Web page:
Safari entered a market with two leaders: Internet Explorer, the industry standard from the industry giant; and Camino (then Chimera), the valiantly standards-compliant upstart from the massive and well-publicized Mozilla project. Apple’s goal for Safari is clearly to have it become the Mac’s most popular browser. To achieve that means it needs to be good enough to convince people to switch from IE and Camino (especially IE). We’re talking regular, normal Mac users here, and that means Safari needs to build a reputation.

Public nightly builds are never going to happen for Safari, because they’d harm its reputation. Nerds find this hard to believe, because you shouldn’t have any expectations of stability from a nightly build. If you want stability, use the most recent full release instead. If everyone were perfectly rational, that might work. But people aren’t rational, and normal people will end up downloading the latest and greatest, because they suspect they’re missing out on something when they’re using an older version. Look at how many people are using post-v60 builds of Safari now.

These leaked seeds have put Safari’s development team in an uncomfortable position. Knowing that these seeds were leaking to the public, they were left with only two choices:

  • Acknowledge and embrace the fact that all Safari seeds end up in the hands of the general public. To do so would mean to be more conservative with the implementation of new features, and to require more testing before the release of any seed.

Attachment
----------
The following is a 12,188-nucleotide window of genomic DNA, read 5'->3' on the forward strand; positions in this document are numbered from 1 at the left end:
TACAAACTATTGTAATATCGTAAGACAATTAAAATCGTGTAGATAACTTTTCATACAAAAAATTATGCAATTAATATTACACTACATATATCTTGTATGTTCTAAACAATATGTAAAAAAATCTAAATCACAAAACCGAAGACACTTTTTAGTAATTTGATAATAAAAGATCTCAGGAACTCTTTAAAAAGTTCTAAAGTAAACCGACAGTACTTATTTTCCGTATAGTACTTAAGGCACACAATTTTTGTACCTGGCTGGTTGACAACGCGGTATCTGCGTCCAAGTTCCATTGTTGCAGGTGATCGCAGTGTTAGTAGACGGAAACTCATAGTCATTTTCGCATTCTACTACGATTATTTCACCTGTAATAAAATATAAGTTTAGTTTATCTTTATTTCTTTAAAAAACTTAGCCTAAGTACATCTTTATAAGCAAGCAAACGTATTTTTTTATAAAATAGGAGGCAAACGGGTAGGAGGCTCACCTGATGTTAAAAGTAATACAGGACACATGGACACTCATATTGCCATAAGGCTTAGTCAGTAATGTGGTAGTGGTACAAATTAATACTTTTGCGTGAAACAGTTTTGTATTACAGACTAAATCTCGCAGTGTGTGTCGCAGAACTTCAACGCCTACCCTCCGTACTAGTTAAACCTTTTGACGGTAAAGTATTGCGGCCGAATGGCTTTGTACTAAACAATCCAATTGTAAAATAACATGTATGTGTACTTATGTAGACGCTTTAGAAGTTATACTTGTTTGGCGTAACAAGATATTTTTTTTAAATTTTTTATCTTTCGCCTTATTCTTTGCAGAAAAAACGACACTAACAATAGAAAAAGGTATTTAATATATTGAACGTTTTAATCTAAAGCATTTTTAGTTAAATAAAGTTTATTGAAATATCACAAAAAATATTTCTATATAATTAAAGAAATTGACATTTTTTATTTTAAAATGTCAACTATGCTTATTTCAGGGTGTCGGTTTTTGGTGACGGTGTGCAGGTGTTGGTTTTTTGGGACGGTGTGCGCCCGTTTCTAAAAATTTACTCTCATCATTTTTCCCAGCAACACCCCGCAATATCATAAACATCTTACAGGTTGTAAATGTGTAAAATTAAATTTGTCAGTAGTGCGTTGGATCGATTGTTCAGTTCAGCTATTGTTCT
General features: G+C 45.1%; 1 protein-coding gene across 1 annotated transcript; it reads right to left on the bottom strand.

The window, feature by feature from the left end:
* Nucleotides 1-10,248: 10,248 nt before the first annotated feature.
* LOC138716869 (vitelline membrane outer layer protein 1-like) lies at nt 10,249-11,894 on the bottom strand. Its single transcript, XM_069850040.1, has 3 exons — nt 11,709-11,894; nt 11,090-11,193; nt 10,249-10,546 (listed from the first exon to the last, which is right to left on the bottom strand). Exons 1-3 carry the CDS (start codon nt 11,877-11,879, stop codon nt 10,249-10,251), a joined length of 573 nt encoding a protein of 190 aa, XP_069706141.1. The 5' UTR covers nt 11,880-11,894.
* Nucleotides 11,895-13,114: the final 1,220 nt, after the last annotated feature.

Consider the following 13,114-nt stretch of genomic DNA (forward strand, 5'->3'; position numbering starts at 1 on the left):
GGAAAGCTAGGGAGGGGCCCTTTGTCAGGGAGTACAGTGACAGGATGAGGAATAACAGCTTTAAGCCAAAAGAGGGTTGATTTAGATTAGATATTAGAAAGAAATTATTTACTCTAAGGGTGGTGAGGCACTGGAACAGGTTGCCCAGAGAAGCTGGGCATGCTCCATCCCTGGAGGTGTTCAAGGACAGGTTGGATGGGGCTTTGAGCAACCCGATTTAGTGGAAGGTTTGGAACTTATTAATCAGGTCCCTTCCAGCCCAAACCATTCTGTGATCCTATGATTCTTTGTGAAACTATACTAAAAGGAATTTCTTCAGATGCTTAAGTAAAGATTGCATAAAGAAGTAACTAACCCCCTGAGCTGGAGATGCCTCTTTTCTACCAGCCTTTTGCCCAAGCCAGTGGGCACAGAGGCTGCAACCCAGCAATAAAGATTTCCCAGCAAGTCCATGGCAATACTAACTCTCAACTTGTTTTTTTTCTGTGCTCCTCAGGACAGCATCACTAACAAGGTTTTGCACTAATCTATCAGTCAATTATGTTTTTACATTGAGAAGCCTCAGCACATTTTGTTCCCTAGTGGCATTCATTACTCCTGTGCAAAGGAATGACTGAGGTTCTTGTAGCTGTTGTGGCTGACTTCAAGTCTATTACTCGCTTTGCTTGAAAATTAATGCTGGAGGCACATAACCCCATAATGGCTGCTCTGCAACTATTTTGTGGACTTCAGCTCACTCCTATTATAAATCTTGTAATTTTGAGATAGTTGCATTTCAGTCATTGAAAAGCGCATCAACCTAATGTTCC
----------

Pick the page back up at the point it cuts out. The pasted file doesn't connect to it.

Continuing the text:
• Cancel the seed program.

Noticeably left out from my list is the option to continue the seed program as-is. That can’t happen: you can’t continue releasing software intended for a small audience of developers but is instead being used by a large audience of normal users. Normal users can’t resist. They will get hurt, data may be lost, and the software’s reputation will be harmed.

Matthew Thomas today released a timely essay touching on just this topic:

Frustratingly, it means that as far as the user interface is concerned, even with the same number of developer hours, volunteer software will improve more slowly than professional software. This is because the professionals are happy to check in usability changes in any order, without worrying constantly about the current coherence of the interface, until the release date for the next version approaches. And when it does approach, they’ll be much happier to back out half-baked changes if necessary, since they’re being paid either way.